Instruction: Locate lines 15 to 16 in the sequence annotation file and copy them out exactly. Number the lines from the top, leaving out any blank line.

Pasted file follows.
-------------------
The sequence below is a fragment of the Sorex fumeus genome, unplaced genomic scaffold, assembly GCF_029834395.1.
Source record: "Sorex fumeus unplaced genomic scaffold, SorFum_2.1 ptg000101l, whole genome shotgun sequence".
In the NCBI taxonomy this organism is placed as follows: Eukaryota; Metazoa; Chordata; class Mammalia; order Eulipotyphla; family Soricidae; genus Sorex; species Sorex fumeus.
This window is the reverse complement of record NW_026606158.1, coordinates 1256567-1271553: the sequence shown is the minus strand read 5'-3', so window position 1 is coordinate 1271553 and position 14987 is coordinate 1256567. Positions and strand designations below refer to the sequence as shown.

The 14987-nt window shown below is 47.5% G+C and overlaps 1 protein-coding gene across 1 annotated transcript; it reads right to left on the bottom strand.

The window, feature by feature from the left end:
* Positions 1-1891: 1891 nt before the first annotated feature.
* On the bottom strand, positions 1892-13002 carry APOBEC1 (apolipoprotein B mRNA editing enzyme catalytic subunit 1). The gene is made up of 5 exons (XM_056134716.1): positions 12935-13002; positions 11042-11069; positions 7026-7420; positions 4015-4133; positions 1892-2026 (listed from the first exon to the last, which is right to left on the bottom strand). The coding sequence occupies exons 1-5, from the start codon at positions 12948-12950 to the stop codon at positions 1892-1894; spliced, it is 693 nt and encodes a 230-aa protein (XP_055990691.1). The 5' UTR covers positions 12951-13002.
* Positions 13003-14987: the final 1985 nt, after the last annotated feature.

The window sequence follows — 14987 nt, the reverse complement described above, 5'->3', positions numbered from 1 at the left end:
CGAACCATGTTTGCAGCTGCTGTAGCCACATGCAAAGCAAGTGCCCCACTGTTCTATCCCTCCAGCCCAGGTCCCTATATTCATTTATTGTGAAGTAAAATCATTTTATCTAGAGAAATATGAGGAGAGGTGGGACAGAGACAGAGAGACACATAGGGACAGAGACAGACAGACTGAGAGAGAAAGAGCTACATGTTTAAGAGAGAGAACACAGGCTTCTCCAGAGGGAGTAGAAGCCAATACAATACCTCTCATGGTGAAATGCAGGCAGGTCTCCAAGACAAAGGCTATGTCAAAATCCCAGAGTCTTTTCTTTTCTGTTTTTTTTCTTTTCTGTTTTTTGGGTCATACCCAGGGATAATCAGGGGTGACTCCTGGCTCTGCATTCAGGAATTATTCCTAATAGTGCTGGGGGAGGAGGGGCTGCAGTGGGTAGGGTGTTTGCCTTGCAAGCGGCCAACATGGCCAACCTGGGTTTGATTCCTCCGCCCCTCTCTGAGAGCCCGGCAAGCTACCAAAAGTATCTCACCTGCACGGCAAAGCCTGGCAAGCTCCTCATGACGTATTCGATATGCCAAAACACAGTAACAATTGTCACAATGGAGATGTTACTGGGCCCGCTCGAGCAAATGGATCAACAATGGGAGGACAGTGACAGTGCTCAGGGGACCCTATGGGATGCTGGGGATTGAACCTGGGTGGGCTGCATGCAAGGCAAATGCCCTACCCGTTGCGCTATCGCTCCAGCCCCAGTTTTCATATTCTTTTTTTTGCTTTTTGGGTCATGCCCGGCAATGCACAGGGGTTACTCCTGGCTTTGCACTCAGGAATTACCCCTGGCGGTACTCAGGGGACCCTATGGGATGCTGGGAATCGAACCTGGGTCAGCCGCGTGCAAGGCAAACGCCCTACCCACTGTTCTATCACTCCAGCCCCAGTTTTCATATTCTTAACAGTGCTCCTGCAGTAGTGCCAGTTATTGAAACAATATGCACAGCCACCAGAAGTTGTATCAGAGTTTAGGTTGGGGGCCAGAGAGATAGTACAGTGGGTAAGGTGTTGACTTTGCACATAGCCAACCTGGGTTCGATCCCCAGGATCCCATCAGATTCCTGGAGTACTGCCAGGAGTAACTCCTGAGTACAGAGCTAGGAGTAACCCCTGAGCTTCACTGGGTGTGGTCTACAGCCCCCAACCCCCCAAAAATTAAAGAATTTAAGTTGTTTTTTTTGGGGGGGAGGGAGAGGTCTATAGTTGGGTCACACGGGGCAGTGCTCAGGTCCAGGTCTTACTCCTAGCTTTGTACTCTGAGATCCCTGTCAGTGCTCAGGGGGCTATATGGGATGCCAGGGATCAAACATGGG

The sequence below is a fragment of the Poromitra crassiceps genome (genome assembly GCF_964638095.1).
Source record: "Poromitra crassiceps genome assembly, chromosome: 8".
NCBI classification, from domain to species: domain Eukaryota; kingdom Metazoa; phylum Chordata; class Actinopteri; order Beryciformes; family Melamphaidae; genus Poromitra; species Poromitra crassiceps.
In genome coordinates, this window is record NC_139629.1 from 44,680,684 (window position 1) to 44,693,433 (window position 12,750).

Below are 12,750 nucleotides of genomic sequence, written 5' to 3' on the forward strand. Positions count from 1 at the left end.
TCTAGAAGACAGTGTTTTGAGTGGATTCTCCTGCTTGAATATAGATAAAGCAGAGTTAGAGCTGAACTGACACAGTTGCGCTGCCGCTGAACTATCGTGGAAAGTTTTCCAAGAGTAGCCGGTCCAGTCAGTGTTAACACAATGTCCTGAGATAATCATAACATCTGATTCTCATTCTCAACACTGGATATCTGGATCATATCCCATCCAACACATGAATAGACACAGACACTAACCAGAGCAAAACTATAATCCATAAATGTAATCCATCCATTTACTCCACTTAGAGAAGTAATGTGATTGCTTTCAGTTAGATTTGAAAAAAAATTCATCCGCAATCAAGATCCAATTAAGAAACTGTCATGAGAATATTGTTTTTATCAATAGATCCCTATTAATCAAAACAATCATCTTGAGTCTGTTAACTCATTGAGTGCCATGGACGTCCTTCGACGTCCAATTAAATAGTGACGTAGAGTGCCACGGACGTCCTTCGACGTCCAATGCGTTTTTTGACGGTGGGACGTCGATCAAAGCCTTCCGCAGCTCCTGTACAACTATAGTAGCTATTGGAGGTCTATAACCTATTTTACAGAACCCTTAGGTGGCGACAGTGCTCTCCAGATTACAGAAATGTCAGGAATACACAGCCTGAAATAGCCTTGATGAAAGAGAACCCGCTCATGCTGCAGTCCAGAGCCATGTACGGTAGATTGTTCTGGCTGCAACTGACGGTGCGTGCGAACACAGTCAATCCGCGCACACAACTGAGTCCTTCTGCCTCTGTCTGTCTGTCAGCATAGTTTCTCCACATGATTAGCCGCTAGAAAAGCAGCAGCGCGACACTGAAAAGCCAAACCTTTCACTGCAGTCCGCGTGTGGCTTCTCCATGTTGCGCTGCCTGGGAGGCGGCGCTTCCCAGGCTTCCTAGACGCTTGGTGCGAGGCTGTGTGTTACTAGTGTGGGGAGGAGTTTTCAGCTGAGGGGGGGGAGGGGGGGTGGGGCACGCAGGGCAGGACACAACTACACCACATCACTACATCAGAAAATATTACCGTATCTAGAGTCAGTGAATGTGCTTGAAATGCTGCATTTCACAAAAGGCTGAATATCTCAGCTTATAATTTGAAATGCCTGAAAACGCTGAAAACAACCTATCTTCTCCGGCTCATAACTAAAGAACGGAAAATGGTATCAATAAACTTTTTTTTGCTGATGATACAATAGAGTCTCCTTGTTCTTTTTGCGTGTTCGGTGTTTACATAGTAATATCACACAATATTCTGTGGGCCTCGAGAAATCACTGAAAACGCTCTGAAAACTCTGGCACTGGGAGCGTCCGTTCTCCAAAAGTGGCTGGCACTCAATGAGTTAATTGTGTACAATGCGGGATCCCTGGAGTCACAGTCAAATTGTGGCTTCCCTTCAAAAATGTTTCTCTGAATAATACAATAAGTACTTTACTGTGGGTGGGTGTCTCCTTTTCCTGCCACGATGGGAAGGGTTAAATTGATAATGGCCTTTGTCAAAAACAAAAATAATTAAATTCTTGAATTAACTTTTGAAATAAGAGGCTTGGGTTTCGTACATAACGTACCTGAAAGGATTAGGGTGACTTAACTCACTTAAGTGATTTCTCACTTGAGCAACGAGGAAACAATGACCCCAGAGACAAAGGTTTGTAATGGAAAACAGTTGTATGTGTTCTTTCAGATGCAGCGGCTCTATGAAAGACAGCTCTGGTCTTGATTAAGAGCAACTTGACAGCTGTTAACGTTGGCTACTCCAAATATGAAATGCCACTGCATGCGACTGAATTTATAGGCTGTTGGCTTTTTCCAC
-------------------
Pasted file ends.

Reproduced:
In genome coordinates, this window is record NC_139629.1 from 44,680,684 (window position 1) to 44,693,433 (window position 12,750).

Below are 12,750 nucleotides of genomic sequence, written 5' to 3' on the forward strand. Positions count from 1 at the left end.